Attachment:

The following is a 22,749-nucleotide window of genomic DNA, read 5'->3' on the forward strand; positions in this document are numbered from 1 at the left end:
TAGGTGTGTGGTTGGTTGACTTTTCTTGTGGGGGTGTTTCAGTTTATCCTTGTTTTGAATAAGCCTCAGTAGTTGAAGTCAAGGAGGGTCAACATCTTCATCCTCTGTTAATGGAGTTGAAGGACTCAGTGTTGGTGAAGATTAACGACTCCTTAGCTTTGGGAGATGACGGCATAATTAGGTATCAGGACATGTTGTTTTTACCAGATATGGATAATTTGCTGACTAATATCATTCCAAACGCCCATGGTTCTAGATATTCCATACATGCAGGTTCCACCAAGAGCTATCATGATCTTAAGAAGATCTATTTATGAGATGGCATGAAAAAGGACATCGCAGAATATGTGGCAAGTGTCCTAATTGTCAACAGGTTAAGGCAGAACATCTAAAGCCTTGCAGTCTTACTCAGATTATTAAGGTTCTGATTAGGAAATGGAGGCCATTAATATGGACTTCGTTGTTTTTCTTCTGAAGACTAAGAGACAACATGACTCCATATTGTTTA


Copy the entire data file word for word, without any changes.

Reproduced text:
The following is a 22,749-nucleotide window of genomic DNA, read 5'->3' on the forward strand; positions in this document are numbered from 1 at the left end:
TAGGTGTGTGGTTGGTTGACTTTTCTTGTGGGGGTGTTTCAGTTTATCCTTGTTTTGAATAAGCCTCAGTAGTTGAAGTCAAGGAGGGTCAACATCTTCATCCTCTGTTAATGGAGTTGAAGGACTCAGTGTTGGTGAAGATTAACGACTCCTTAGCTTTGGGAGATGACGGCATAATTAGGTATCAGGACATGTTGTTTTTACCAGATATGGATAATTTGCTGACTAATATCATTCCAAACGCCCATGGTTCTAGATATTCCATACATGCAGGTTCCACCAAGAGCTATCATGATCTTAAGAAGATCTATTTATGAGATGGCATGAAAAAGGACATCGCAGAATATGTGGCAAGTGTCCTAATTGTCAACAGGTTAAGGCAGAACATCTAAAGCCTTGCAGTCTTACTCAGATTATTAAGGTTCTGATTAGGAAATGGAGGCCATTAATATGGACTTCGTTGTTTTTCTTCTGAAGACTAAGAGACAACATGACTCCATATTGTTTA